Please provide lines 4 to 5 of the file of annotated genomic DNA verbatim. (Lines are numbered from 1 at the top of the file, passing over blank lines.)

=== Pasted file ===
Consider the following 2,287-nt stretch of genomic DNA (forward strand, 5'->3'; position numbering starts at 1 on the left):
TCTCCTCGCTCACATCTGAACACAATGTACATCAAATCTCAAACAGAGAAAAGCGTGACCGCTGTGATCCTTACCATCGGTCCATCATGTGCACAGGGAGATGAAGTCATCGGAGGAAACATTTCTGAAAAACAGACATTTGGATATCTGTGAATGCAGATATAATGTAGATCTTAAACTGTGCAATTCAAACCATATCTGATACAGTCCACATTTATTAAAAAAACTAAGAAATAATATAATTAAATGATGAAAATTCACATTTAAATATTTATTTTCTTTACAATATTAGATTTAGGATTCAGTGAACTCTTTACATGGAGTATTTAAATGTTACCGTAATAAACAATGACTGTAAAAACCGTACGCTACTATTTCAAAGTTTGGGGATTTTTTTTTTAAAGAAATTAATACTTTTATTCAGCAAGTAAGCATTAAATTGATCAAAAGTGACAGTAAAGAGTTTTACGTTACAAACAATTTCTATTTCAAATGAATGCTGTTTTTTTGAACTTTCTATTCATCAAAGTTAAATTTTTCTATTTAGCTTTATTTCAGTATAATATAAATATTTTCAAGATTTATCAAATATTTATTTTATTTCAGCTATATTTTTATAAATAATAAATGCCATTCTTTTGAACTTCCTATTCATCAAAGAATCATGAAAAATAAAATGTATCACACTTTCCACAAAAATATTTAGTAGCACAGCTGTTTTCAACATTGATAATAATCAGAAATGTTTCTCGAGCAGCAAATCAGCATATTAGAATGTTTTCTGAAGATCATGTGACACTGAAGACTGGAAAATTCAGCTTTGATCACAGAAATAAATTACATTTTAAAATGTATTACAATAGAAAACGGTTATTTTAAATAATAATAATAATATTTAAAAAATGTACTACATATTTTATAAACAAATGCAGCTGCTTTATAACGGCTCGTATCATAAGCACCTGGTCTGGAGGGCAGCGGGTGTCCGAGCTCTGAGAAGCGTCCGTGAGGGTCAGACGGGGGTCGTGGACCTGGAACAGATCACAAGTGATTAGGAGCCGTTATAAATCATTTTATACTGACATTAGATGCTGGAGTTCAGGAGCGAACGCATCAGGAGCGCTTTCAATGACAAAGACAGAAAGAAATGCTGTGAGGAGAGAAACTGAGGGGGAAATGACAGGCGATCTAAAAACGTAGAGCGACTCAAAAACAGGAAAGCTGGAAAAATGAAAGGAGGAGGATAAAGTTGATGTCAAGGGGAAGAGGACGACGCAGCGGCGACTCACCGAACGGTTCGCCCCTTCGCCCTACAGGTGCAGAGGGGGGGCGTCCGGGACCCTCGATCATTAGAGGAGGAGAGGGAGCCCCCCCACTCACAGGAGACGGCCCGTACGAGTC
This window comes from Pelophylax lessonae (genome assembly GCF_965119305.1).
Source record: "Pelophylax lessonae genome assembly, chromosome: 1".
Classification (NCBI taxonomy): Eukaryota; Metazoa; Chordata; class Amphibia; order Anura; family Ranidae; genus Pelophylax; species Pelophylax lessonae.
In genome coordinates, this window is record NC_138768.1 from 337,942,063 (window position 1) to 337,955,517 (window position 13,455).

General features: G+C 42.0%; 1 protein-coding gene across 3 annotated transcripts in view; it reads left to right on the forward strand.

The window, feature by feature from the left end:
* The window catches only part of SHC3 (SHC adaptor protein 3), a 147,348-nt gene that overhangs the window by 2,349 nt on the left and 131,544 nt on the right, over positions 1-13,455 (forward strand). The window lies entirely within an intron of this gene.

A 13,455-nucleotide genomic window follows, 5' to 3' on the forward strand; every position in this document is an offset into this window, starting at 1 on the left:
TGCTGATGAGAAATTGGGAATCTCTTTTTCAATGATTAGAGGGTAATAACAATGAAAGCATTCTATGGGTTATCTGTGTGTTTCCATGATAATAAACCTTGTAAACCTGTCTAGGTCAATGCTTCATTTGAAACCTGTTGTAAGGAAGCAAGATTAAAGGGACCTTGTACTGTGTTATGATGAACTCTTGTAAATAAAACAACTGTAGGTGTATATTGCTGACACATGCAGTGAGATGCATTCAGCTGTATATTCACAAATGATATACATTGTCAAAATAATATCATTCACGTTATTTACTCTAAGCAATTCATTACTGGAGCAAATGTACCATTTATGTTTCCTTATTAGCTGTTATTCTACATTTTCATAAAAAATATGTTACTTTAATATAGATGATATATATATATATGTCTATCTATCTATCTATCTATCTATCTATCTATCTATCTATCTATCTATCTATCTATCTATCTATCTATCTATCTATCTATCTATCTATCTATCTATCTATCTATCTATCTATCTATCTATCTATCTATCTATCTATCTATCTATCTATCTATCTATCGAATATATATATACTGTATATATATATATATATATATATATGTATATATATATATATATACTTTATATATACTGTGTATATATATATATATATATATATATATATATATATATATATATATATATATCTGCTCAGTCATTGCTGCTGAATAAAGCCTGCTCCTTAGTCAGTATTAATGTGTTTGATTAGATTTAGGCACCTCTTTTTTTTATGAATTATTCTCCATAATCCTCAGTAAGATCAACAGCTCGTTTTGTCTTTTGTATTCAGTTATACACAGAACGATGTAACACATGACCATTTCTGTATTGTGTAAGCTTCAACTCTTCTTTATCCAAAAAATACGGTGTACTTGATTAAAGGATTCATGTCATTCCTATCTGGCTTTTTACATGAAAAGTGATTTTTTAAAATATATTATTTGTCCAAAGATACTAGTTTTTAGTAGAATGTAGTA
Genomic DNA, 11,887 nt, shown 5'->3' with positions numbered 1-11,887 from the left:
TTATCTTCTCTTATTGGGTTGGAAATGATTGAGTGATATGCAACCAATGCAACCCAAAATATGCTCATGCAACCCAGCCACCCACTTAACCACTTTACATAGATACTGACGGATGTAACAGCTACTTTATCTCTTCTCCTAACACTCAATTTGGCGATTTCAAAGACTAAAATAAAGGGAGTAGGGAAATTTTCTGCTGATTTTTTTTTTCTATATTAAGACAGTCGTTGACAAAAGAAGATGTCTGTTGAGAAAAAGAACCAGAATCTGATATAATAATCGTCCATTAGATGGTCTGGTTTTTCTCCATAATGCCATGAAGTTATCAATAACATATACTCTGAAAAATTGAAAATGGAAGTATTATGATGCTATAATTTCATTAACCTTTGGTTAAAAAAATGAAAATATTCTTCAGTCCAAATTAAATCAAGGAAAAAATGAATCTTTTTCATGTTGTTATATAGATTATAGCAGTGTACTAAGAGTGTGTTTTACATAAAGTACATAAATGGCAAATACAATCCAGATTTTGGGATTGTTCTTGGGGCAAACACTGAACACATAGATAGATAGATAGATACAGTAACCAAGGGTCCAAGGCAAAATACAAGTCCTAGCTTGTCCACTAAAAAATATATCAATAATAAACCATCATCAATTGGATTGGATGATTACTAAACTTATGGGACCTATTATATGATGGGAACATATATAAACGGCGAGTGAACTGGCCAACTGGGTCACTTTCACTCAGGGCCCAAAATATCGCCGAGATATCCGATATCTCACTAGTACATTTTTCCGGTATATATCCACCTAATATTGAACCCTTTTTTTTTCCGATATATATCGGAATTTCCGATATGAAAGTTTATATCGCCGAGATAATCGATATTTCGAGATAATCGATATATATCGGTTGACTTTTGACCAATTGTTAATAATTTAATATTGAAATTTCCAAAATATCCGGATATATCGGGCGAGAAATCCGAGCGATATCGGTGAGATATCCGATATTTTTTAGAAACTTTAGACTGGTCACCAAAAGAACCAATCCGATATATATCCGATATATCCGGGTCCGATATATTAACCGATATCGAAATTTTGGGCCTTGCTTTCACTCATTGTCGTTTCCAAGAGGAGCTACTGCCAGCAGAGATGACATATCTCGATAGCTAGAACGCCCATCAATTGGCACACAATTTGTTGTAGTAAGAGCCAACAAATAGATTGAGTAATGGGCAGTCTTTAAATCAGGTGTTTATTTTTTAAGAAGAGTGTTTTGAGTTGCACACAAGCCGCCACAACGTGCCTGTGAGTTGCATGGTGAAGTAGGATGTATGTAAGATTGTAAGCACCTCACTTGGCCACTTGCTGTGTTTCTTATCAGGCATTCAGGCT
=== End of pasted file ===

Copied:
Source record: "Pelophylax lessonae genome assembly, chromosome: 1".
Classification (NCBI taxonomy): Eukaryota; Metazoa; Chordata; class Amphibia; order Anura; family Ranidae; genus Pelophylax; species Pelophylax lessonae.